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Serbia: Slow but Steady

Serbia: Slow but Steady

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The beginning of Q4 in Serbia is marked by the delayed formation of the new Government. Not much is expected to change in the political course as the ruling progressive party has strengthened its position and the Government will be led by the same Prime Minister. This means continuity and stability, although the new-old Government will not have an easy task, considering global developments with the pandemic.

So far, the economy has shown resilience to the corona-induced crisis and 2020 has been better than expected. Serbia entered the crisis after a period of strong GDP growth (4.2% in 2019) and following fiscal consolidation. In particular, our relatively large and diversified industrial sector has attracted considerable foreign direct investment in recent years. And, after the initial shock of the COVID-19 crisis, the recovery from May was faster than projected. The rating of Serbia was confirmed in September with a positive outlook and the Serbian authorities have revised their GDP growth projection for 2020 from -1.5% to -1%. Still, the pace of recovery will depend on the third wave of Covid-19 and the situation in Serbia’s main business partners.

One of the key aims for the Government is to return the public debt to a declining direction. Almost 95% of the planned state debt issuance in 2020 was exhausted, including a EUR 2 billion seven-year Eurobond in May. The Government claims to return to a downward trend in 2021, with no plan for taking on new debt from the IMF or other international institutions. This was also discussed in October with the IMF during the last semi-annual review of Serbia’s three-year economic program, which expires in January 2021.

Serbia’s banking sector encountered the pandemics well capitalized and with sound credit metrics. The National Bank of Serbia’s liquidity measures have helped lift the liquidity ratio and the EUR 2 billion state loan guarantee scheme supported the credit growth. The NPL ratio further declined in July to 3.6%, although weakening asset quality is likely from next year as the support measures expire. What we expect in the upcoming period is further NPL secondary market trading, and a wave of restructurings, especially among the local subsidiaries of global groups affected by the crisis. During the last six months, a lot of banking activities were linked to the two-stage moratoria, which reached a value of almost EUR 3 billion. The moratoria expired on September 30, 2020, bringing the threat of a hit of increased payments. This is particularly relevant for SMEs, which used moratoria at a high percentage. In parallel, the banking sector continues to consolidate. The privatization of the largest state-owned bank, Komercijalna Banka, by NLB, is ongoing, pending regulatory approvals. OTP continues with the merger of its group members following its recent expansion in the region. A number of smaller banks are up for sale, but with a notable lack of potential buyers.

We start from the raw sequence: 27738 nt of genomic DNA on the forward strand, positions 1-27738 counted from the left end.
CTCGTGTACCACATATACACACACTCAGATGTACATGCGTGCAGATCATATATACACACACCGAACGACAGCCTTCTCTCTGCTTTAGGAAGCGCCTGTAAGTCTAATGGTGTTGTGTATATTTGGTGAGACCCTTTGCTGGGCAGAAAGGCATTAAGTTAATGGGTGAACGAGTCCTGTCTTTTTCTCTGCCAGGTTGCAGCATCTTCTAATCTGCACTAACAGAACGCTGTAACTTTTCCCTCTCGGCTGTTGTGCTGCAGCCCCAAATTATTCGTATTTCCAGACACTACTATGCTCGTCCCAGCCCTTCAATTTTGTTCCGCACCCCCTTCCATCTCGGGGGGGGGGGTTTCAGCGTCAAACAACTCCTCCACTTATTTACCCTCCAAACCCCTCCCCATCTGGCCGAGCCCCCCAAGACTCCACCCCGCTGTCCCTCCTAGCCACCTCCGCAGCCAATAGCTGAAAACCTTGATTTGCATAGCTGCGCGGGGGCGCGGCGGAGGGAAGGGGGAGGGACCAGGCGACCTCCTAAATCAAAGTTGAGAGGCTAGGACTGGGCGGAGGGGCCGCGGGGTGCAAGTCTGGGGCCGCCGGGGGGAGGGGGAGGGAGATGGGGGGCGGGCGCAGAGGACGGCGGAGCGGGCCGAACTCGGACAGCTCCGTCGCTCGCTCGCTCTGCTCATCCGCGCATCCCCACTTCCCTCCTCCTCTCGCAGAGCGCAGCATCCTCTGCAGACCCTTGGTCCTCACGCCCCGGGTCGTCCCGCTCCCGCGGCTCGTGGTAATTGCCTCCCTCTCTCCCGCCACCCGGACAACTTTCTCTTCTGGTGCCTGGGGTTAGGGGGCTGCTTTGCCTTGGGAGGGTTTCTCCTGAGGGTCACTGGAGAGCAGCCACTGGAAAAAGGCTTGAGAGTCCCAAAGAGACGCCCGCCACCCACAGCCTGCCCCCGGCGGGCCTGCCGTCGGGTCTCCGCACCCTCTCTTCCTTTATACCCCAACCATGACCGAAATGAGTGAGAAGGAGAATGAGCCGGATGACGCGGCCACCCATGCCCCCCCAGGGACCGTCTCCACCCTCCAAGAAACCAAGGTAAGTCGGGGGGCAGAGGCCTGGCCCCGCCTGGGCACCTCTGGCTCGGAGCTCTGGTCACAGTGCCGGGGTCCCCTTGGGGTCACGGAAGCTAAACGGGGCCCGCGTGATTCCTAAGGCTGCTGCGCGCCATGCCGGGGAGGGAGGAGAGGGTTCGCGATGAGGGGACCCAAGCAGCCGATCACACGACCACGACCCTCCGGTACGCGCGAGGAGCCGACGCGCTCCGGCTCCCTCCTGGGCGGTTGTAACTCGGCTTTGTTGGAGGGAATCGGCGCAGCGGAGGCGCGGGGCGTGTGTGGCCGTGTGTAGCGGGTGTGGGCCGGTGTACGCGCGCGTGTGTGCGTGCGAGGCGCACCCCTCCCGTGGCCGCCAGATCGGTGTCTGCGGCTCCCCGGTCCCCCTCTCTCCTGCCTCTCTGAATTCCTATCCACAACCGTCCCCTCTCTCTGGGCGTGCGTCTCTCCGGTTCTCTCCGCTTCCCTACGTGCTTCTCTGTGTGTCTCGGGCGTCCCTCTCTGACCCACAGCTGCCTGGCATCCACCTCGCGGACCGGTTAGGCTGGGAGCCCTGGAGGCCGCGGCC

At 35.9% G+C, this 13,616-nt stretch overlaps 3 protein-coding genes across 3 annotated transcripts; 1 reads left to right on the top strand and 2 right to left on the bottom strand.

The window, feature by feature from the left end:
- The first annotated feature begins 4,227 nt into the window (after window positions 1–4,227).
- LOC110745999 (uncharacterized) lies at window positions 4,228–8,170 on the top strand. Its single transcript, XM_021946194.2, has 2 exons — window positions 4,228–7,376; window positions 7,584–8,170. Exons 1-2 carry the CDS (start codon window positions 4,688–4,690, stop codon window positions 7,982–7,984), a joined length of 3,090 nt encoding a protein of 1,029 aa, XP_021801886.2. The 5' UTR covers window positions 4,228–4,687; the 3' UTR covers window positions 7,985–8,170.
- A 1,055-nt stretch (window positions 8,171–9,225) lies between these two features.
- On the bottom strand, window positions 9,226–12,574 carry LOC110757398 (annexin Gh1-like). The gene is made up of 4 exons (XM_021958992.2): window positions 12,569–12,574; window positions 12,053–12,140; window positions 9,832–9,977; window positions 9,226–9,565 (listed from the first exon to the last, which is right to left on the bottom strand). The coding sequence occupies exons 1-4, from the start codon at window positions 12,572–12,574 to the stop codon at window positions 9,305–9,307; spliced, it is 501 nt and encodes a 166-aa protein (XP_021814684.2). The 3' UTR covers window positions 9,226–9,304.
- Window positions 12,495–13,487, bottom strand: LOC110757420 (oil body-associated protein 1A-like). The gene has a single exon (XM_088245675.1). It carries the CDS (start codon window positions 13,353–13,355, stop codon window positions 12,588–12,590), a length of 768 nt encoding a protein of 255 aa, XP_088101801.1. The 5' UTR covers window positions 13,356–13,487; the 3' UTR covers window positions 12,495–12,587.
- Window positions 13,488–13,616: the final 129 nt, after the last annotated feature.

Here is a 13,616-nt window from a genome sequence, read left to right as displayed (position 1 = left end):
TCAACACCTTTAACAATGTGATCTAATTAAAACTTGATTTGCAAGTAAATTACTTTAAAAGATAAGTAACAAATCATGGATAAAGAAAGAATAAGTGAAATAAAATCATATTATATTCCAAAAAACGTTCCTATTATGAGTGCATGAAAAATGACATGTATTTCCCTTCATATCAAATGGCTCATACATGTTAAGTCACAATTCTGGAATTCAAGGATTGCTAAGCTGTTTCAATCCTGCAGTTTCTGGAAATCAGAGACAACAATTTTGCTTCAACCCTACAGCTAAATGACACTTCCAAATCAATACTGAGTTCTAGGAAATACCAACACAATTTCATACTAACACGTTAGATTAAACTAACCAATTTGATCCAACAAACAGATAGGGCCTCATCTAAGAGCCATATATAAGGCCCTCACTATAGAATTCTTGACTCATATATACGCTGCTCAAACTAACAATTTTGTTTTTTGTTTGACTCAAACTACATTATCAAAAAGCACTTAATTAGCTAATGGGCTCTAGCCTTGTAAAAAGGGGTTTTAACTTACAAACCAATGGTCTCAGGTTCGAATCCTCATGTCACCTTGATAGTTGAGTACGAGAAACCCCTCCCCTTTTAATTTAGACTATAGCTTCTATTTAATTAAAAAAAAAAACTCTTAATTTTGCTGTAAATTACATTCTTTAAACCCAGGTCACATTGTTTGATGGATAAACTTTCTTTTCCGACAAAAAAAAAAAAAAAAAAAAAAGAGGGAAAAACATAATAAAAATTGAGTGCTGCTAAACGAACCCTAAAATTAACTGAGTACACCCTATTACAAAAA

Apart from Covid-19-related measures, regulatory changes generally slowed down, as did the EU accession process. A new boost is expected to come from the EUR 9 billion EU Economic and Investment Plan for the Western Balkans announced in October, which will be financed through a combination of IPA grants and favorable loans by the EIB, EBRD, and other IFIs. Generally, the increased activity of IFIs and development banks is notable in the region (and has comprised a substantial portion of our work lately).

Another interesting development is the arrival of the US International Development Finance Corporation, which opened its first overseas office in Belgrade in September. This follows the political agreement signed in Washington on September 4 regarding relations with Kosovo. Besides political aspects, the agreement contains an economic plan for several infrastructure projects, including, primarily, the “Peace Highway” between Nis and Pristina, worth EUR 3.7 billion. The support of the DFC should include a guarantee scheme for SMEs, as well as funding in the areas of energy, agriculture, logistic, and high-tech sectors, with likely active involvement of local banks. Despite global uncertainty, the Government has emphasized its determination to continue with capital investments, including the Belgrade subway project estimated at EUR 6 billion, which should begin by the end of 2021.

Otherwise, digitalization is expected to remain one of the Government’s top priorities, with local banks closely following the trend. In addition, the very first Serbian crowd-lending platform was launched in November, diversifying sources of finance, especially for SMEs. The Government also formed a special working group to prepare a new regulatory framework for blockchain and cryptocurrencies.

By Maja Jovancevic Setka, Partner, Karanovic & Partners

This Article was originally published in Issue 7.11 of the CEE Legal Matters Magazine. If you would like to receive a hard copy of the magazine, you can subscribe here.

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